While the legislative landscapes around the world differ in relation to drones and their use, it’s probably fair to say that the demographics of pilots are fairly similar across the board. Today some interesting research has been released by UK distributor DronesDirect. Among the headlines are the fact that the age group most likely to own a drone is the 55+ category.
We can all argue about the extent to which drones are transforming industries. But, if recent research is to be believed, there’s no arguing that the technology is also helping to break age-related stereotypes. One of the most common is that the older you get, the more tech-phobic you become. For some reason, drone pilots are bucking that trend.
In contrast to other mainstream tech devices, Rather than being dominated by youngsters, the majority of drone users in the UK (31%) are aged 55 and over, compared to just 10% of users in the 18-24 category. Those aged 45-54 are the age group that is next most likely to own a drone (28%), while just 12% of 25-34 year-olds are drone pilots. One in five 35-44 year olds say they own a drone.
Taking Tech Outdoors
Drones differ from the majority of other gadgets on the market, in that they can only really be enjoyed outdoors. That explains why pilots confound common preconceptions about technology enthusiasts and like to get outside.
According to the DronesDirect report, the 60% of drone users are also keen photographers, and 45% would rather go hiking or on a walk in their spare time when not using a drone.
And what about the spectre of drone racing, the futuristic sport that’s inspired million-dollar international broadcasting deals already? Well, although it’s a hobby growing in popularity, the report suggests that it’s something just 6% of drone pilots in the UK actually do.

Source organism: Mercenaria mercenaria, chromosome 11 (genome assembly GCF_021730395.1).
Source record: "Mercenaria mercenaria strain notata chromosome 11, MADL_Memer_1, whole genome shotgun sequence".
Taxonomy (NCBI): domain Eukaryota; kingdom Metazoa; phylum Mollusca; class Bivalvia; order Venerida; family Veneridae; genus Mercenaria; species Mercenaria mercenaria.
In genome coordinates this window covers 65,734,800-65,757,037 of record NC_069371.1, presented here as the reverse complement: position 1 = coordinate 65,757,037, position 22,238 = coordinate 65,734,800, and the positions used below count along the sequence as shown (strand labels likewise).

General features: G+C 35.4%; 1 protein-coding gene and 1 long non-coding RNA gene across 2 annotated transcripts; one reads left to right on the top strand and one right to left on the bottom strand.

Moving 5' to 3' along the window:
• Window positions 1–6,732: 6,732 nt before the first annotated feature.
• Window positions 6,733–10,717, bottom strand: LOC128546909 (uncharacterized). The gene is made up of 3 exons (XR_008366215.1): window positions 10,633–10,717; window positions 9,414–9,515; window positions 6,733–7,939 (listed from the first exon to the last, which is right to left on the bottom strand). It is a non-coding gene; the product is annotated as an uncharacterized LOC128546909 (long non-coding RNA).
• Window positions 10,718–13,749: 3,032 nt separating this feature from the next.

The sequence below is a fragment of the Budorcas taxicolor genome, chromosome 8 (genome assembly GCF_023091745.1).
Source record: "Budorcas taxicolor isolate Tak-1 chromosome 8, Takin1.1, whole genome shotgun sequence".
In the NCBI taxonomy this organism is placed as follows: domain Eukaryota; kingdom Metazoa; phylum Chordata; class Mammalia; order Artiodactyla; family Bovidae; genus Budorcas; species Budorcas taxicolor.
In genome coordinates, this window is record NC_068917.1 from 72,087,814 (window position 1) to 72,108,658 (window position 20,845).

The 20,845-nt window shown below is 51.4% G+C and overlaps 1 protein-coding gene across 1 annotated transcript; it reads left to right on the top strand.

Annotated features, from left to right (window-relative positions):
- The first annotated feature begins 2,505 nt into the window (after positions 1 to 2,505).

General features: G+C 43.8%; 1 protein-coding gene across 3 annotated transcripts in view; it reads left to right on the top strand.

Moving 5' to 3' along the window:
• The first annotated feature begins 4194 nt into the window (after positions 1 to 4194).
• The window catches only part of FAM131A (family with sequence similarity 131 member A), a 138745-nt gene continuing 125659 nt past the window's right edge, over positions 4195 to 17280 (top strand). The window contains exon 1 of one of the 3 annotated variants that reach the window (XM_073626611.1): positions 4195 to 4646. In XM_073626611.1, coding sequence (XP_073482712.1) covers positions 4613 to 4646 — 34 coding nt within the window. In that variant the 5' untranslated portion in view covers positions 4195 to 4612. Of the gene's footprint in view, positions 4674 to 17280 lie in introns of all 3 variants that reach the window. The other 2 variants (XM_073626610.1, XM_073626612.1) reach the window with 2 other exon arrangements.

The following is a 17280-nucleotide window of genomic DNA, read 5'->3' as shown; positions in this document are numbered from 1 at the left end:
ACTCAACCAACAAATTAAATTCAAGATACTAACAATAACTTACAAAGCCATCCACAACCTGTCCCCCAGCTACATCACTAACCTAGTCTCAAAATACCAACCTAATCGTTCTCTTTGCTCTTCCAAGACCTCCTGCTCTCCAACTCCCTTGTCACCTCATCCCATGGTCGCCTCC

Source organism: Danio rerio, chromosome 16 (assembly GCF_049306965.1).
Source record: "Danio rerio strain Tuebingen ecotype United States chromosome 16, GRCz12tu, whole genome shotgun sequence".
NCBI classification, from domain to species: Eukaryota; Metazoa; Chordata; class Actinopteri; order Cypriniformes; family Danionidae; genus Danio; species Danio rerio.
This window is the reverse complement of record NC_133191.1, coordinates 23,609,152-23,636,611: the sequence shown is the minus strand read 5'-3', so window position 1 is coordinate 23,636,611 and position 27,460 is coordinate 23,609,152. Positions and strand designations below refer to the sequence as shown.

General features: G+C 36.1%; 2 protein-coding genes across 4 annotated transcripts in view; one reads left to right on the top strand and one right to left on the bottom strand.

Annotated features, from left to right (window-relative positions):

The Gender Divide
If there’s one area in which drone pilots do tick the stereotype box, it’s in terms of gender. According to the report, the vast majority of UK drone pilots (96%) are male. Considering the much more balanced nature of photography as a hobby, this huge disparity is a little surprising.
How Much Do Drone Pilots Spend?
Even within the consumer market, the price of drones varies dramatically. And to an extent you get what you pay for. But how much are UK pilots willing to spend on a drone? According to the report:
Drone users are happy to invest in their hobby and while most (12%) are planning to spend between £300 – £500 on their next drone, one in 10 are prepared to spend as much as £1,100. Another 10% say they would expect to spend between £150 and £300 on a drone in the future.
When it comes to monthly spend on their hobby, the majority of drone users (60%) would expect to spend as much as £99 a month. More than one in 10 (12%) say they would spend between £100 and £200 on a monthly basis to enjoy their hobby.
More than half of drone users (54%) own just the one drone, while nearly a quarter (24%) own two of the devices. Nearly one in 10 (9%) own three drones but very few people own more than that, with just 5% owning four.
Here are the highlights of the report
- Most drone users (68%) use their drone for entertainment purposes (e.g. flying in the park etc).
- 63% use their drone for videography.
- 60% of drone users cite photography as one of their hobbies.
- 70% of drone users have used the technology to capture amateur photography and videos.
- The vast majority (80%) of drone users in the UK are aware of the Dronesafe.uk “Drone Code” rules and regulations.
- 47% of users say they always abide by the Information Commissioner’s Office guidelines on drone usage.
- 40% of drone users are aware that their photography and video footage is subject to the Data Protection Act.
- The majority of drone users (65%) would be willing to have their device electronically registered.
- 61% of people think the introduction of a drone flying safety exam would increase safe usage.
- Nearly half of consumers (49%) would use a drone delivery service in the future.
Again, some of these findings will stretch across international borders better than others. UK pilots’ willingness to have their device registered (65%) probably sits higher than that number for their US counterparts, for example.
But it’s certainly an interesting look at how the pilot demographics are shaping up. Take a look at the report for yourself, here.